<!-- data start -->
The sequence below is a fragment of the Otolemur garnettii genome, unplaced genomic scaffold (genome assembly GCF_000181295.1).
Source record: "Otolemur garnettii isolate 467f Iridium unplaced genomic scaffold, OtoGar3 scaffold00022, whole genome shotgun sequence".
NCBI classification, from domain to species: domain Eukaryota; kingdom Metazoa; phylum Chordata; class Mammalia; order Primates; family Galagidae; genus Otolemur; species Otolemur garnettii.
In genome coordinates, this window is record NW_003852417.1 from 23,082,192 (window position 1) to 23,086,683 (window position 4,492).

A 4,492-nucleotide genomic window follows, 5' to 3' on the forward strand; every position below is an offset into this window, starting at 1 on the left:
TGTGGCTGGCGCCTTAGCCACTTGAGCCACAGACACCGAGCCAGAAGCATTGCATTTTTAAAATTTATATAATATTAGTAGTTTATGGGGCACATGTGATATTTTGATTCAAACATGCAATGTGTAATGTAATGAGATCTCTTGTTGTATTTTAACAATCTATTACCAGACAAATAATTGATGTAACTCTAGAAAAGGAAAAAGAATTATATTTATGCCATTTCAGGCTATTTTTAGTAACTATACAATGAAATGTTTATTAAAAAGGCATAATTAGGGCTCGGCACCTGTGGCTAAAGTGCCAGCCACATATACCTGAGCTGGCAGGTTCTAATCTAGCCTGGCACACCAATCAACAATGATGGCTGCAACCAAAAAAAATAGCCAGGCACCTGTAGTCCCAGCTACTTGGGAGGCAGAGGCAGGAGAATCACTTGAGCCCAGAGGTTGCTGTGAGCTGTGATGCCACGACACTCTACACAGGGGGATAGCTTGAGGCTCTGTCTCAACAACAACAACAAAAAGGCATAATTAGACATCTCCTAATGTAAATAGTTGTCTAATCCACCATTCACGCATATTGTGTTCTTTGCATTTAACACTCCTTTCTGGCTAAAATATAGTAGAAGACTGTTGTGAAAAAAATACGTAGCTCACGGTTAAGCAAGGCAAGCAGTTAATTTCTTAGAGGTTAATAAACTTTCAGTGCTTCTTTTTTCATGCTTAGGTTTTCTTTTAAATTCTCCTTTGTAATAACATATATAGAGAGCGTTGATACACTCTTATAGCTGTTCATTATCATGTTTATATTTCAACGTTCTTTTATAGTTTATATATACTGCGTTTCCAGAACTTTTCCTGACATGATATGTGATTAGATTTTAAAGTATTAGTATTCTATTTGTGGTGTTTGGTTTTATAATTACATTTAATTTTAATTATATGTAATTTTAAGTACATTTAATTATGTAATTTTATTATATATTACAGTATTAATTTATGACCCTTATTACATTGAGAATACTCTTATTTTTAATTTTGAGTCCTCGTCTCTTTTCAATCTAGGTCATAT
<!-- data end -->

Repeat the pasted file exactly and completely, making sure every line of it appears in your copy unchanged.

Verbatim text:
The sequence below is a fragment of the Otolemur garnettii genome, unplaced genomic scaffold (genome assembly GCF_000181295.1).
Source record: "Otolemur garnettii isolate 467f Iridium unplaced genomic scaffold, OtoGar3 scaffold00022, whole genome shotgun sequence".
NCBI classification, from domain to species: domain Eukaryota; kingdom Metazoa; phylum Chordata; class Mammalia; order Primates; family Galagidae; genus Otolemur; species Otolemur garnettii.
In genome coordinates, this window is record NW_003852417.1 from 23,082,192 (window position 1) to 23,086,683 (window position 4,492).

A 4,492-nucleotide genomic window follows, 5' to 3' on the forward strand; every position below is an offset into this window, starting at 1 on the left:
TGTGGCTGGCGCCTTAGCCACTTGAGCCACAGACACCGAGCCAGAAGCATTGCATTTTTAAAATTTATATAATATTAGTAGTTTATGGGGCACATGTGATATTTTGATTCAAACATGCAATGTGTAATGTAATGAGATCTCTTGTTGTATTTTAACAATCTATTACCAGACAAATAATTGATGTAACTCTAGAAAAGGAAAAAGAATTATATTTATGCCATTTCAGGCTATTTTTAGTAACTATACAATGAAATGTTTATTAAAAAGGCATAATTAGGGCTCGGCACCTGTGGCTAAAGTGCCAGCCACATATACCTGAGCTGGCAGGTTCTAATCTAGCCTGGCACACCAATCAACAATGATGGCTGCAACCAAAAAAAATAGCCAGGCACCTGTAGTCCCAGCTACTTGGGAGGCAGAGGCAGGAGAATCACTTGAGCCCAGAGGTTGCTGTGAGCTGTGATGCCACGACACTCTACACAGGGGGATAGCTTGAGGCTCTGTCTCAACAACAACAACAAAAAGGCATAATTAGACATCTCCTAATGTAAATAGTTGTCTAATCCACCATTCACGCATATTGTGTTCTTTGCATTTAACACTCCTTTCTGGCTAAAATATAGTAGAAGACTGTTGTGAAAAAAATACGTAGCTCACGGTTAAGCAAGGCAAGCAGTTAATTTCTTAGAGGTTAATAAACTTTCAGTGCTTCTTTTTTCATGCTTAGGTTTTCTTTTAAATTCTCCTTTGTAATAACATATATAGAGAGCGTTGATACACTCTTATAGCTGTTCATTATCATGTTTATATTTCAACGTTCTTTTATAGTTTATATATACTGCGTTTCCAGAACTTTTCCTGACATGATATGTGATTAGATTTTAAAGTATTAGTATTCTATTTGTGGTGTTTGGTTTTATAATTACATTTAATTTTAATTATATGTAATTTTAAGTACATTTAATTATGTAATTTTATTATATATTACAGTATTAATTTATGACCCTTATTACATTGAGAATACTCTTATTTTTAATTTTGAGTCCTCGTCTCTTTTCAATCTAGGTCATAT